With the inclusion of two spillage napkins, I can only conclude that Handpresso must consider spilling not only inevitable, but somehow acceptable. Man, this espresso is good, and the upside is that it’s going to smell like espresso in my car forever because espresso has spilled into the backseat, onto the floor mats, and it’s even on my suit just in time for the big presentation. Yay, espresso!

A person would reaaaaally have to enjoy espresso. Like, more than your life, which is valued at $199.99, by the way. The portable espresso machine, however?

Priceless.

Sure, there will be some skeptics. “How is this in any way a good idea?” they’ll ask.

“Keeps ‘em awake! Less accidents!” Handpresso advocates will gush, clearly too loaded on caffeine to bother with complete sentences.

According to the article, you’ll never fall asleep while driving again. I believe it! Cuz you’ll be too busy. Being dead.

"Aw, are the waser wights getting in your wyes?" "Yes! Trying to drive here!" "...pussy." (Image: lazercraze.com)

I’ve taken the liberty to get the ball rolling on some other car-friendly, portable essentials I think could really change the course of present day driving (literally):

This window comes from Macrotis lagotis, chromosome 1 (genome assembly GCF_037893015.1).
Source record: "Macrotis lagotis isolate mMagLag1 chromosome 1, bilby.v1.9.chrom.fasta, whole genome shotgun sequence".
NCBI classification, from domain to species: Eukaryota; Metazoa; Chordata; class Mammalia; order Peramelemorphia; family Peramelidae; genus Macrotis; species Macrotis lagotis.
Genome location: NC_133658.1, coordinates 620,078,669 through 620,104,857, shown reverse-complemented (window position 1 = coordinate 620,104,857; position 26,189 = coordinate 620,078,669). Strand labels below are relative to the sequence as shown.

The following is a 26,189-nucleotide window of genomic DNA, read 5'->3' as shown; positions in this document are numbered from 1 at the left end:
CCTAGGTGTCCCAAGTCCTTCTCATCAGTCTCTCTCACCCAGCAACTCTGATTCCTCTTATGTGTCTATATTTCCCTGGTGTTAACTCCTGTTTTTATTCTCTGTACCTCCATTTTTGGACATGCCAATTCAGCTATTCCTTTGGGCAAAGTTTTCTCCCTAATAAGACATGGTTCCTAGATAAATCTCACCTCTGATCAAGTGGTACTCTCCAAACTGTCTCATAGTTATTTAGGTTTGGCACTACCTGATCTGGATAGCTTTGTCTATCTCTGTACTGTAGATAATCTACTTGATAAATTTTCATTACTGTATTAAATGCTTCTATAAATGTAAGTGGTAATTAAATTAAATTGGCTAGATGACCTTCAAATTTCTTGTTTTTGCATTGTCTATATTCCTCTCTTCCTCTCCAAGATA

1. Laser tag
2. Shower
3. A fully stocked bar
4. Shooting range
5. Hot plate

Raccoons vie for world domination, discarded jar of pickles

The human race can add one more threat to a civilization where discrimination, hunger, poverty and war abound: raccoons. An epic battle has been spilling forth from the city of Toronto, a clash where animalistic pleasures and wiles reign supreme, especially when that supreme is a pizza that’s just been tossed carelessly into an unlatched garbage can.

As the National Public Radio article goes, Toronto is home to a huge population of raccoons, thus securing its destiny as the raccoon capital of the world. Way to go, Canada. I didn’t think it was possible for you to disappoint America more.

Anyway, before I digress into a fit of misplaced, Canadian-based rage, the extent of the NPR story is that some dude goes completely postal on a raccoon for jacking his leftover spaghetti and meatballs from his inadequately locked trash can. Probably. Naturally, a war of rights (and hilarity) ensues.